Palestinians gave a cool reception Tuesday to the performance of both US presidential candidates in their foreign policy debate, saying American standing in the Middle East would be doomed without a greater effort to resolve the festering Israeli-Palestinian conflict.
Neither President Barack Obama nor Republican challenger Mitt Romney spoke much about the Israel-Palestinian conflict during Monday night's debate. Both men, however, took great efforts to voice support for Israel's security, in an apparent gesture to influential Jewish voters.
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Nabil Abu Rudaina, a spokesman for Palestinian President Mahmoud Abbas, said Tuesday that he understands that candidates are wary about discussing the sensitive conflict during an election season.
"But it should be clear to the United States that without solving the Palestinian-Israeli conflict, there will be no success for American policy in the Middle East," he said.
The Palestinians have grown disillusioned with Obama, who took office promising great changes in the Middle East and taking a tough stand against Israeli settlements in disputed territories.
But Obama failed to persuade Israel to halt settlement construction, and substantive peace efforts have remained frozen throughout his term. The Palestinians have refused to return to the negotiating table without a settlement freeze, saying continued Israeli construction in what they hope to make an independent Palestinian state is a sign of bad faith.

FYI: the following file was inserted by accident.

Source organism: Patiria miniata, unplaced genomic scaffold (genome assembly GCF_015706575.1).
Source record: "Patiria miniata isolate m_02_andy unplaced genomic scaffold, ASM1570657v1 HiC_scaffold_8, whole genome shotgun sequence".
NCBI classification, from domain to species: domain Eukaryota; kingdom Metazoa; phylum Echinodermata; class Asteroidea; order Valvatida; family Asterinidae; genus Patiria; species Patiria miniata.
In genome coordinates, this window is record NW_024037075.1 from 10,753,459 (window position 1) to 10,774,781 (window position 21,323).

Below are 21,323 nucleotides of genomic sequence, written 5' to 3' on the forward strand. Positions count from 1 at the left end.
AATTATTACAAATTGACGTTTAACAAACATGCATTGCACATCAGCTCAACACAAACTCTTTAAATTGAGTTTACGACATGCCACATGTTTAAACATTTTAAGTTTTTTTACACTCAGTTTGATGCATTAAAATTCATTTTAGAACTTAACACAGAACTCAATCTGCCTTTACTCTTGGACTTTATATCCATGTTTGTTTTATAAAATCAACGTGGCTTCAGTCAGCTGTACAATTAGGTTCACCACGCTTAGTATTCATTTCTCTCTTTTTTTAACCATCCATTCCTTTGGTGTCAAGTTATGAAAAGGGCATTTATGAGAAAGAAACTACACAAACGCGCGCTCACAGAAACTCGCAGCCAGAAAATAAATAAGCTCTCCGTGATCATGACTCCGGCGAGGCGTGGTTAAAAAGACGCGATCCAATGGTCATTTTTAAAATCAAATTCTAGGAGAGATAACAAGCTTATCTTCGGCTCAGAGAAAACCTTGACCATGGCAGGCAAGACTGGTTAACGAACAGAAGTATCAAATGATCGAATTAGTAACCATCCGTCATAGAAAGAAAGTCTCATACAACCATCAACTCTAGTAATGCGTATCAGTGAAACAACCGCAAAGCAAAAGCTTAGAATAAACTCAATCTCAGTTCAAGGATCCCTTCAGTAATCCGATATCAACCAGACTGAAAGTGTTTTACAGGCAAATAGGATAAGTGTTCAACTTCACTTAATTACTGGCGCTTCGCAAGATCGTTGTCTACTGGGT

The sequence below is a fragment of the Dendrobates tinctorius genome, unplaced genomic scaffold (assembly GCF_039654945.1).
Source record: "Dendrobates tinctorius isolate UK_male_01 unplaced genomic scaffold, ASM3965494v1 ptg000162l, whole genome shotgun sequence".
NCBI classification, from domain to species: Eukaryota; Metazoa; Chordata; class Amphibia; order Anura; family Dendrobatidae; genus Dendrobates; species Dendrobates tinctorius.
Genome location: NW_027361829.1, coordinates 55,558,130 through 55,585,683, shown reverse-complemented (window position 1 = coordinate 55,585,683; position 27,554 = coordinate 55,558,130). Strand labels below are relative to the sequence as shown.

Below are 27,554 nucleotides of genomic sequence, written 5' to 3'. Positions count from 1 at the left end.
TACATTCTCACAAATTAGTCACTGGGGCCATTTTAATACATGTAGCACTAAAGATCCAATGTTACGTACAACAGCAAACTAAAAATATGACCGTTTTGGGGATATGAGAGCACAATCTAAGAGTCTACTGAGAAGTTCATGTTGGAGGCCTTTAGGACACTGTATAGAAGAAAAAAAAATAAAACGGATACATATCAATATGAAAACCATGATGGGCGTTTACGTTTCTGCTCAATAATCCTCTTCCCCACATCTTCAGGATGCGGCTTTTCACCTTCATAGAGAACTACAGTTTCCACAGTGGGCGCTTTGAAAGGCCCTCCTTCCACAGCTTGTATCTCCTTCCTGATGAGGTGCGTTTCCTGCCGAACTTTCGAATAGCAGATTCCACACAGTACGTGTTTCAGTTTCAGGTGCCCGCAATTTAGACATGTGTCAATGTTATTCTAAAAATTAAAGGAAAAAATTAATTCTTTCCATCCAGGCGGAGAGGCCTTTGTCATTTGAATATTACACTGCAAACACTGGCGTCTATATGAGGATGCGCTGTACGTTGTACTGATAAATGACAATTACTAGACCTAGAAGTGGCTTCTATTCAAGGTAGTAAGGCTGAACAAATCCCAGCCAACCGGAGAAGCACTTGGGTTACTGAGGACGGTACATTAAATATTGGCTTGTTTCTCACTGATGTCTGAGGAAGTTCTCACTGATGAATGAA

At the same time, the Palestinians are deeply wary of Romney, who declared earlier this year that the Palestinians have "no interest whatsoever" in peace.
Romney's long friendship with hard-line Prime Minister Benjamin Netanyahu and his alliance with Jewish-American casino magnate Sheldon Adelson, a strong Netanyahu supporter, have further raised their suspicions.
When Romney visited Israel over the summer with Adelson, he set off a diplomatic firestorm by suggesting that Palestinian culture was inferior to Israel's.
Cameron Brown, a research fellow at Tel Aviv University's Institute for National Security Studies, noted that both men mentioned "Israel at every other breath, working it in any possible way ... even if it was only half-relevant."
The target audience, he said: Jewish voters, who are small in number but turn out to vote in disproportionally high numbers; Jewish donors and non-Jewish supporters of Israel, especially evangelical Christians.
During Monday's debate, the two candidates seemed to be trying to outdo each other in their support for Israel's security, mentioning the threats posed to the Jewish state by Iran and the civil war in neighboring Syria.
They also discussed the challenges created by the election of an Islamist president in Egypt.
Romney briefly criticized Obama's failure to advance Israeli-Palestinian peace efforts but gave no suggestions on how he would promote peace. It was the only time in the debate that the Palestinians were even mentioned.
"It was a sin of omission, and it was clearly the elephant in the room," said Hanan Ashrawi, a senior member of the Palestine Liberation Organization.
"They are talking about peace, stability, democracy, freedom and human rights, and they both didn't touch the Palestinian question which is the main issue in the region that's the key to peace and embodies the need for human rights and role of law and justice," she said.
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